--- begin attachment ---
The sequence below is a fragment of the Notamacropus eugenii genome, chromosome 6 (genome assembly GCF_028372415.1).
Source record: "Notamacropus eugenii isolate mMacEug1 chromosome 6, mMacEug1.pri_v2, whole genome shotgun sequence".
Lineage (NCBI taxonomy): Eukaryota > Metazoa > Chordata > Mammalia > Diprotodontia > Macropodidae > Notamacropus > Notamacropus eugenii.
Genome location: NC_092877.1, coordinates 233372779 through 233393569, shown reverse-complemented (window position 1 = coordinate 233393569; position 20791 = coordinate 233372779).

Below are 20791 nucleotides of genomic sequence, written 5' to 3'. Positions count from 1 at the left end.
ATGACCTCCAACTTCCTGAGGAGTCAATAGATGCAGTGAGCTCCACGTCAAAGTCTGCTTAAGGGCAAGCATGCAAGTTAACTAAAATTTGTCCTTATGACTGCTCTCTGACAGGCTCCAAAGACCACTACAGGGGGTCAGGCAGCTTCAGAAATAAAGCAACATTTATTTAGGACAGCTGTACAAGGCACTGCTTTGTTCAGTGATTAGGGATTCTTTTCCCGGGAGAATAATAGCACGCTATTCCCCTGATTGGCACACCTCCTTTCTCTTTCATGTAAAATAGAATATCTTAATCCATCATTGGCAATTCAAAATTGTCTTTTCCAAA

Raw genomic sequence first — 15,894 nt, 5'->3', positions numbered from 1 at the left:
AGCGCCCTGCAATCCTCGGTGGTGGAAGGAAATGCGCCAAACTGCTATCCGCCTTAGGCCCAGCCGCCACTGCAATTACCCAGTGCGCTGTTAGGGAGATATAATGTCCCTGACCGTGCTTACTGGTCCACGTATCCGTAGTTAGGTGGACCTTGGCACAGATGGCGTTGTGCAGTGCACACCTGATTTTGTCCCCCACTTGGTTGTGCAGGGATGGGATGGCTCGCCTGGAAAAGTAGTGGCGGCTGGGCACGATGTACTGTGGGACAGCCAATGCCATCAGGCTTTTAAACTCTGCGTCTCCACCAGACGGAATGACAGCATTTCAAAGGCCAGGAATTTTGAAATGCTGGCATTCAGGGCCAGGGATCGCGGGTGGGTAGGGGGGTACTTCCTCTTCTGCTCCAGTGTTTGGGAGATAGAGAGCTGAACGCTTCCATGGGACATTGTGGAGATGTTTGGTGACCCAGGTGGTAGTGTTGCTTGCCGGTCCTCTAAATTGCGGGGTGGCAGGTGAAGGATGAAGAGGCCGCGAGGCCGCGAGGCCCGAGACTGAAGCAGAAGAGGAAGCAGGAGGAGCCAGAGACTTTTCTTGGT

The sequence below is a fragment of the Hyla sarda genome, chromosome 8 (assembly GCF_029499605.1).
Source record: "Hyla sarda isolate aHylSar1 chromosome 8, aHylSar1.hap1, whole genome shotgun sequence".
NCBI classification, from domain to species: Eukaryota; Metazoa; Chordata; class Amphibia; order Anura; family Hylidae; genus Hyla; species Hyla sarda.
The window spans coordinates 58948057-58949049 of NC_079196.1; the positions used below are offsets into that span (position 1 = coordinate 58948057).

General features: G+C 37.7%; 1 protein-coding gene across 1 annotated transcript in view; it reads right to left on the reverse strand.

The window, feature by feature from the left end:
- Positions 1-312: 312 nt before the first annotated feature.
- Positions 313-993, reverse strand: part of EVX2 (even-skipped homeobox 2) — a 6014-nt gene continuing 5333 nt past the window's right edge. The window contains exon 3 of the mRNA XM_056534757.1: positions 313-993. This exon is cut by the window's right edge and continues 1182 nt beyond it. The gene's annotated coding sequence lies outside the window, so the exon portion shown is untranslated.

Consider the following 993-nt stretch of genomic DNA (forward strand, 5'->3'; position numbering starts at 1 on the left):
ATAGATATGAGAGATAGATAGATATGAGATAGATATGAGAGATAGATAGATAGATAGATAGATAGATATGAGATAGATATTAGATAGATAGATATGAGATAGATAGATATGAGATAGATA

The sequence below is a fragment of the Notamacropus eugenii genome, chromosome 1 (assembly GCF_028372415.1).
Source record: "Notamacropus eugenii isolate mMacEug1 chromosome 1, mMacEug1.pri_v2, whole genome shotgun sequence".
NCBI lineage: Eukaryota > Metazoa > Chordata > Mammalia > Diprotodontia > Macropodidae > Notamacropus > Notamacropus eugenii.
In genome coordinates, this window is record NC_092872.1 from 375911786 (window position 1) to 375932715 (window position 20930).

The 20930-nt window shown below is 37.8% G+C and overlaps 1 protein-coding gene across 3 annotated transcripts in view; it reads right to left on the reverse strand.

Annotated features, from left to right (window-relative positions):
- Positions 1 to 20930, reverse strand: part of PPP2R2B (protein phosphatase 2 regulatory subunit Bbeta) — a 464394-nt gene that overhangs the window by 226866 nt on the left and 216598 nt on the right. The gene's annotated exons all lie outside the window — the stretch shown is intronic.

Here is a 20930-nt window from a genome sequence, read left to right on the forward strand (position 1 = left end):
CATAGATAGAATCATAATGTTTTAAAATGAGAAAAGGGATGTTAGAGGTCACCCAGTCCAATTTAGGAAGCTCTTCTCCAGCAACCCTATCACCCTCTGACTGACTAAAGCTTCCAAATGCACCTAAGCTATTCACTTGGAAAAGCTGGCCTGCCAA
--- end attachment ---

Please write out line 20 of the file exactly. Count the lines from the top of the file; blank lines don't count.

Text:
Source record: "Notamacropus eugenii isolate mMacEug1 chromosome 1, mMacEug1.pri_v2, whole genome shotgun sequence".